TORONTO (miningweekly.com) – Gold supply from mines rose to about 2 652 t in 2010, a “significant” increase of 2,7% year-on-year, and a new all-time high, metals consultancy GFMS said on Thursday.
The increase in mine supply represents the second year of production gains (output rose an impressive 7% in 2009), after three consecutive years of decline.
In terms of above-ground supplies of gold, however, both the main sources in previous years – central bank and scrap supplies, declined year-on-year, so that the total gold supply in 2010 increased just 0,5%, despite the higher mine production.
The production figures for 2010 indicate that the industry has finally beaten the previous output record, set in 2001, GFMS chairperson Philip Klapwijk said in Toronto.
GFMS is forecasting further increases in mine production for at least the next couple of years, he said in an interview.
“There's a reasonably healthy pipeline and at current prices we would certainly expect production to increase in 2011 and 2012,” Klapwijk said.
“Thereafter, I think it does depend to some extent on whether prices continue to march higher or moderate.
“And if they moderate, we could see production start to level off again.”
China was the top producing country again in 2010, followed by Australia, the US, South Africa and Russia.
The biggest year-on-year increase was from Australia, helped by rising production from Newmont Mining's new Boddington mine.
The top-five gold producers by output levels were Barrick Gold, Newmont Mining, AngloGold Ashanti, Gold Fields and Goldcorp.
Interestingly, the supply of scrap into the gold market actually declined by just over 1% in 2010, despite a 26% increase in the average gold price.
The decline in scrap sales likely reflects expectations, particularly in the developing world, that prices are still going to move higher, Klapwijk said.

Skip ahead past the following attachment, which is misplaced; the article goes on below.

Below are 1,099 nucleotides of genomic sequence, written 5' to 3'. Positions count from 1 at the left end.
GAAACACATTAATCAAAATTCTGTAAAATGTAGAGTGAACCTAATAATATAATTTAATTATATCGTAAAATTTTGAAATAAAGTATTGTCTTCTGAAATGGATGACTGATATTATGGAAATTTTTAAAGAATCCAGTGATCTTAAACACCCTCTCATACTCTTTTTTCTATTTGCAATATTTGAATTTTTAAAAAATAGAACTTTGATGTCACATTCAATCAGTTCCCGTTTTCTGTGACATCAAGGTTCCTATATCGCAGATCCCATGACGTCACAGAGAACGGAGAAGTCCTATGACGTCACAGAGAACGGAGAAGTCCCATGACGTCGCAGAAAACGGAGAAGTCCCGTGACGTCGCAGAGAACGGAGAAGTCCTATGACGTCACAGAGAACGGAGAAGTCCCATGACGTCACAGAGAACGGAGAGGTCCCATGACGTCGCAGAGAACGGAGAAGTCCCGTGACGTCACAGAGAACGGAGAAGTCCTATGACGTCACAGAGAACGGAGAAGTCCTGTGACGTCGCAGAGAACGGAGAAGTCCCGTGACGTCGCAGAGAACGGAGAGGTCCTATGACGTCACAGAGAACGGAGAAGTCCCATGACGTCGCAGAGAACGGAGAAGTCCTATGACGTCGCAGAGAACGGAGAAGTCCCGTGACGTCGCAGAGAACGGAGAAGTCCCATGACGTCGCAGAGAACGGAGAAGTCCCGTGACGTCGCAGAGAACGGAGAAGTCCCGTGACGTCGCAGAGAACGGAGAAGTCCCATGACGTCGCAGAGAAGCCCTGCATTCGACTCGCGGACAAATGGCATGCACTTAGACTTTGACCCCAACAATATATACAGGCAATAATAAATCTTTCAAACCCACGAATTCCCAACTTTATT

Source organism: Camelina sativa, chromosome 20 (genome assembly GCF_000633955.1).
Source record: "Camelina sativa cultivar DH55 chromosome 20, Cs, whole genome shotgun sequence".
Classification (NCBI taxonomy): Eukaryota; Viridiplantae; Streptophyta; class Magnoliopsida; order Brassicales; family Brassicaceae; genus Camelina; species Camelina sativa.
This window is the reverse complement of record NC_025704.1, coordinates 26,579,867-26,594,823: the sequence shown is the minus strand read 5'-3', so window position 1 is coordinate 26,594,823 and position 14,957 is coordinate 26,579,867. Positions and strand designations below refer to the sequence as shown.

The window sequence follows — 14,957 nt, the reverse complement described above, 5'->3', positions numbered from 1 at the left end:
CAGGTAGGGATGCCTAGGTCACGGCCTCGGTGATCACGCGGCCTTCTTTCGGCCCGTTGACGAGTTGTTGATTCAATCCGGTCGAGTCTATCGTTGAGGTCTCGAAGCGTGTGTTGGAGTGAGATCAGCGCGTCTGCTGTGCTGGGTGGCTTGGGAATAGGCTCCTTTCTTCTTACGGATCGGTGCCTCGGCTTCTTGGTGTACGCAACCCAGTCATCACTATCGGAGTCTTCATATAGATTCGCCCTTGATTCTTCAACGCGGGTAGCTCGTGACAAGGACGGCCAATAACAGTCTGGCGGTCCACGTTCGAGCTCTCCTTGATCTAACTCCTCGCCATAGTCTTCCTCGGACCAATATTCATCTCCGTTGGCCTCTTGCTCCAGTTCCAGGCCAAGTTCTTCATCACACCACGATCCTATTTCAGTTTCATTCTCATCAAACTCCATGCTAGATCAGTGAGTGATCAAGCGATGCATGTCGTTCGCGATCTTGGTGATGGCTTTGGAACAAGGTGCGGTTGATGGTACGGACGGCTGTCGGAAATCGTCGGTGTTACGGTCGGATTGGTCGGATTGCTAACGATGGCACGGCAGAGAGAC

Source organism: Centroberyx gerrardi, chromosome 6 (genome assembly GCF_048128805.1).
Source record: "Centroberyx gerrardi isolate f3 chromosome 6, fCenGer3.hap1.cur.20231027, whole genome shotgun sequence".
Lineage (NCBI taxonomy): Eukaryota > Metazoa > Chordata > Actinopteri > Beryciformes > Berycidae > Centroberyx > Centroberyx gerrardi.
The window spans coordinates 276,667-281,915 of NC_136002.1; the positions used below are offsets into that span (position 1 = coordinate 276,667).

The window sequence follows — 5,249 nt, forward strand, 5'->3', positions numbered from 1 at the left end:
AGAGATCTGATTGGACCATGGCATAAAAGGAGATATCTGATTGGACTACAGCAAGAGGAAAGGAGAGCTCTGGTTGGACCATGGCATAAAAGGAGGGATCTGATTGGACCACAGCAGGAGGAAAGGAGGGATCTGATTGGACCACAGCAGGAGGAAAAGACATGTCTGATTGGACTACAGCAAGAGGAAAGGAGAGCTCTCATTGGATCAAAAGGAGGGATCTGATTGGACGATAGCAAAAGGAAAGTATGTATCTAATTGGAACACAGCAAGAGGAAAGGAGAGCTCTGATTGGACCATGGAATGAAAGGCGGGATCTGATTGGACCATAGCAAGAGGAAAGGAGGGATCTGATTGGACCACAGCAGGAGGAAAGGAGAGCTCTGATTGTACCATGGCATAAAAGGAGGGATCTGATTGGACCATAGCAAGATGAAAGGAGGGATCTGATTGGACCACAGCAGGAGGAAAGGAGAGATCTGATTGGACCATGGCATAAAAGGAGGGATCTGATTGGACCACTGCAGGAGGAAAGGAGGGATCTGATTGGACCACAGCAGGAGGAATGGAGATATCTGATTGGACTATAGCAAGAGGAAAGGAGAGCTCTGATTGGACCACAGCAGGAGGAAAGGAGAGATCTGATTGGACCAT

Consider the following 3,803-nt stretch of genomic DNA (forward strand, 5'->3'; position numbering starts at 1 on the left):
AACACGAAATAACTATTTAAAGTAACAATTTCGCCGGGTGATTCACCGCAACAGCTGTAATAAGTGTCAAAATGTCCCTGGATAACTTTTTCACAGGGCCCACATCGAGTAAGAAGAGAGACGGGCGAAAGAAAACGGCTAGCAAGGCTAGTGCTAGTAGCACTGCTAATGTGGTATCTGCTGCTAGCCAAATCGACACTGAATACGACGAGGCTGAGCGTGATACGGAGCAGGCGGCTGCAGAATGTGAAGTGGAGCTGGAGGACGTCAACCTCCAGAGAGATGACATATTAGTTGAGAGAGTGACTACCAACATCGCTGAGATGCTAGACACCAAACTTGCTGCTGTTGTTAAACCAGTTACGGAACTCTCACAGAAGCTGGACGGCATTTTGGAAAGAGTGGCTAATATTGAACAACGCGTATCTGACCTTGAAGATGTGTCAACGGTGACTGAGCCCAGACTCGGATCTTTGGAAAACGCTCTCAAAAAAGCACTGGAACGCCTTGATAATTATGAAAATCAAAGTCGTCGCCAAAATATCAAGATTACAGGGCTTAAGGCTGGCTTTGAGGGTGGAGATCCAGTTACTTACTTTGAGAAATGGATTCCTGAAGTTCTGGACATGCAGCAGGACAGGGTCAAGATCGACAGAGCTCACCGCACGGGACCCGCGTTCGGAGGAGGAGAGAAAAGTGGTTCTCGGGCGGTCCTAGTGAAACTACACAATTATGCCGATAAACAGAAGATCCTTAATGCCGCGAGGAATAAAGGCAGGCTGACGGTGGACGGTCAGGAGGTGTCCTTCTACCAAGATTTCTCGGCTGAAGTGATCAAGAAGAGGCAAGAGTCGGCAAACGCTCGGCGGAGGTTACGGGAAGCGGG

The US and European markets did respond to the higher prices, helped by 'cash-for-gold' adverts on almost every corner, however, scrap supply in the Middle East and Asia declined markedly.
A number of potential sellers are probably waiting to see gold hit at least $1 500/oz before putting more metal on the market, Klapwijk said.
Price expectations “have meant that they are not willing to sell scrap at $1 400 and change. Or at least not as much as one might have expected.”
GFMS expects scrap supply will decline 1,7% in the first half of this year, and is not looking for any new supply from the official sector. Central banks are more likely to be net buyers, Klapwijk said.
Mine production is forecast to increase 6,4% in the first half of this year, compared with the same period last year, partly because of new mines started up in the latter half of 2010, he said.
“But production is growing, and it's growing fairly robustly in the first half of this year.”
That works out to about a 3% increase in total supply, driven by the growth in mine production.